“Title 42 is the one thing standing between us and utter chaos,” Mr. Lee said on Fox News. He predicted that such an amendment would pass and warned Democrats: “If they don’t give us an up-or-down vote, this is going to be very difficult for them and will cost them the omnibus.”

The policy, first rolled out by the Trump administration as Covid-19 was starting to spread, is believed to have acted as a deterrent for some migrants seeking asylum because they could be turned back even if they asked for protection in the U.S.

Most border analysts expect lifting the policy will lead to at least a temporary spike in illegal border crossings. In anticipation of the policy’s expiration, which had been set for Wednesday, some border cities were seeing surges. In El Paso, Texas, migrants primarily from Nicaragua slept on the streets in near-freezing temperatures because bus or plane tickets to leave the city were booked up.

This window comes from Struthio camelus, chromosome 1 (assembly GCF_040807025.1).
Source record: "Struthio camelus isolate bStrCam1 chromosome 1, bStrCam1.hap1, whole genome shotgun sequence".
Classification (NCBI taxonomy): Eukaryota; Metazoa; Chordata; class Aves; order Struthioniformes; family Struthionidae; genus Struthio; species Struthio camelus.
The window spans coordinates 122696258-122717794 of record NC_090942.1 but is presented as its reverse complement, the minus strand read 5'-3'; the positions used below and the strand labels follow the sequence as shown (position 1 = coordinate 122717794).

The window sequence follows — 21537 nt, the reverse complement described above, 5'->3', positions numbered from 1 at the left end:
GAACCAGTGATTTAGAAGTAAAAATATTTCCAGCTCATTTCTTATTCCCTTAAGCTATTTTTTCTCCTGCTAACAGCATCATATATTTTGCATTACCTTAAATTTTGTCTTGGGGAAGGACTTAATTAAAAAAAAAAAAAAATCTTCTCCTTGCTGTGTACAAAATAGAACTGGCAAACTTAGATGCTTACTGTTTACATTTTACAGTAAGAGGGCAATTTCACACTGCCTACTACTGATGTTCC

Mr. Schumer initially said lawmakers were working on an agreement to vote on amendments and pass the omnibus by late Wednesday, but the standoff scuttled those hopes. Shortly before midnight, he said he was “very hopeful we will lock in an agreement shortly.” Once the Senate passes the measure, it would move to the House, which had been expected to approve it quickly.

A Senate Democratic leadership aide said that the Title 42 amendment would pass the evenly divided Senate if offered at a 50-vote threshold and that its passage would act as a poison pill that would kill the omnibus bill in the House.

On Tuesday, congressional appropriators unveiled the  wide-ranging spending bill  for fiscal 2023 with sharp increases in military and domestic funding, with the aim to get it passed before the deadline and to go home before Christmas. 

The bipartisan legislation cleared its first procedural hurdle on Tuesday, with a 70-25 vote to proceed to the bill. The bill needs 60 votes to clear procedural hurdles in the Senate and a simple majority to pass. All senators must agree to give back debate time to hurry the process along.